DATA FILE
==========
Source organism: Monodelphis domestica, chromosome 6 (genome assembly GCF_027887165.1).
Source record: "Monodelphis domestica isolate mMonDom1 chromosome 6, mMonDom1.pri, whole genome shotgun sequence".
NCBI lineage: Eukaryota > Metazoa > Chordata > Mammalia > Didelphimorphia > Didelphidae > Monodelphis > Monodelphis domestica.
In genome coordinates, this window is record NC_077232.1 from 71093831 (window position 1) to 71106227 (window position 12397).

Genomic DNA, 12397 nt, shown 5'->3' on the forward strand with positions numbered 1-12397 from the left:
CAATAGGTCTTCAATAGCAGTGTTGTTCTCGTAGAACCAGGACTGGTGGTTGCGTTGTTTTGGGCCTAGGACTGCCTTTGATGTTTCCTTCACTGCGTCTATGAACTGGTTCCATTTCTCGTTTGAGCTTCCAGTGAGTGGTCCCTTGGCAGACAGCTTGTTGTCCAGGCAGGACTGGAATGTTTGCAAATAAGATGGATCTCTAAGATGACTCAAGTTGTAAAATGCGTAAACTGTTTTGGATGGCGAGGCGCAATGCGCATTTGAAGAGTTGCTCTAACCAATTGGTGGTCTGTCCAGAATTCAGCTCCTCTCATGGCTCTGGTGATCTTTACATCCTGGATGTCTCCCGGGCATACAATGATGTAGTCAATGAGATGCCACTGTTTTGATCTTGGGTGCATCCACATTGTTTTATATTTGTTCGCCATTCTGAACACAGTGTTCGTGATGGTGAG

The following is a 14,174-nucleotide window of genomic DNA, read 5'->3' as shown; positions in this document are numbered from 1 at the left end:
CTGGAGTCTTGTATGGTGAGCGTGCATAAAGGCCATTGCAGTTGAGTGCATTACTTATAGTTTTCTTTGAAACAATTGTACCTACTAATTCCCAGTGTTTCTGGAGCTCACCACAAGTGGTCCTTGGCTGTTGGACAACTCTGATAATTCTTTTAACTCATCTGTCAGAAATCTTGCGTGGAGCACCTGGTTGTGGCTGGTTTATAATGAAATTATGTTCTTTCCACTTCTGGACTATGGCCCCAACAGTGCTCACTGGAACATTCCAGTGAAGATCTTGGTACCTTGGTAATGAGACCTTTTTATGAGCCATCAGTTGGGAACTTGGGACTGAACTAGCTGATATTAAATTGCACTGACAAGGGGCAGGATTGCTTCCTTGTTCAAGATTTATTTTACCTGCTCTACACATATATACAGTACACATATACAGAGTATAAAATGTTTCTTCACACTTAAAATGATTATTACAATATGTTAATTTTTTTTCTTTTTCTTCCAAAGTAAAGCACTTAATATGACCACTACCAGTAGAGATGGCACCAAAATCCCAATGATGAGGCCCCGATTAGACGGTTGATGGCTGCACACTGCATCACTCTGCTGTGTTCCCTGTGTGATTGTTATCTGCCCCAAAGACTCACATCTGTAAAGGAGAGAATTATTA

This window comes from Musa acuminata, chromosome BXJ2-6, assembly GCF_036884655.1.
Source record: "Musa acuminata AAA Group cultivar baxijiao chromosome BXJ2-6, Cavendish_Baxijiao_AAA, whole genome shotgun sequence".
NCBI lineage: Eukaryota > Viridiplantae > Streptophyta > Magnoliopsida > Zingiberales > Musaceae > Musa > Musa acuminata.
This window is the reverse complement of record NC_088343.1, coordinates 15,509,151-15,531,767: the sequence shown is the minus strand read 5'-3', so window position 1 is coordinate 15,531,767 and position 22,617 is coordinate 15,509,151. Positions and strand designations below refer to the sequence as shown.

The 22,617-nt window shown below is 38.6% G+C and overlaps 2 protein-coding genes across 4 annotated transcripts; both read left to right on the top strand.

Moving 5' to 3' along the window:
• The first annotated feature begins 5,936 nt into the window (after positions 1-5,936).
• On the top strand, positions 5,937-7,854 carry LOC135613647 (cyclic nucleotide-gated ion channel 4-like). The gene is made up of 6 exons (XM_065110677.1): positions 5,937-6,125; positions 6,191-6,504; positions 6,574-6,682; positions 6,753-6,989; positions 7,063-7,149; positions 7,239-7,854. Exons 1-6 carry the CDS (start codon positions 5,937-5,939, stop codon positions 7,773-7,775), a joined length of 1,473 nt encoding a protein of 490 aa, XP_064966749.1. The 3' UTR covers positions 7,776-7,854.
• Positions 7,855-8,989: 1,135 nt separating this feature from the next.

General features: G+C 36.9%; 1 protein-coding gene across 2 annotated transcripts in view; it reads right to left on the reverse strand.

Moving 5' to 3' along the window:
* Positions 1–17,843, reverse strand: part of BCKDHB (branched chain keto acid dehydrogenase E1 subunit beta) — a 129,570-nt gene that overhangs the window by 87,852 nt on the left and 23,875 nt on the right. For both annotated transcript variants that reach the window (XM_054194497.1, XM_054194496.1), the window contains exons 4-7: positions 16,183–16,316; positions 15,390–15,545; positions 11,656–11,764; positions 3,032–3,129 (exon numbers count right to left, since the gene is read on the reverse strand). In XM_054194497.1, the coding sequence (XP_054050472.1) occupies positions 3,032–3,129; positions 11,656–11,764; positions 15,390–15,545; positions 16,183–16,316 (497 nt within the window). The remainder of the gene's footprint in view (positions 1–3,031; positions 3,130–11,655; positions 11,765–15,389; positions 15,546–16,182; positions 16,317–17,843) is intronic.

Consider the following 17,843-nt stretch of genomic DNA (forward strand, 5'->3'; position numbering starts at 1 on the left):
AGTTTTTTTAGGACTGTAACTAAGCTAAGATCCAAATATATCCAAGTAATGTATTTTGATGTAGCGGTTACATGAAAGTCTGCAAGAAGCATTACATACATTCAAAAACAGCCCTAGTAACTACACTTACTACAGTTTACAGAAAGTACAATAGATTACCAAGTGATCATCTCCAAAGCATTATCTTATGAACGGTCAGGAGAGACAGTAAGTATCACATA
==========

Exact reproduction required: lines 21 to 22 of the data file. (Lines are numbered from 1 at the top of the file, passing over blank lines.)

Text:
Consider the following 17,843-nt stretch of genomic DNA (forward strand, 5'->3'; position numbering starts at 1 on the left):
AGTTTTTTTAGGACTGTAACTAAGCTAAGATCCAAATATATCCAAGTAATGTATTTTGATGTAGCGGTTACATGAAAGTCTGCAAGAAGCATTACATACATTCAAAAACAGCCCTAGTAACTACACTTACTACAGTTTACAGAAAGTACAATAGATTACCAAGTGATCATCTCCAAAGCATTATCTTATGAACGGTCAGGAGAGACAGTAAGTATCACATA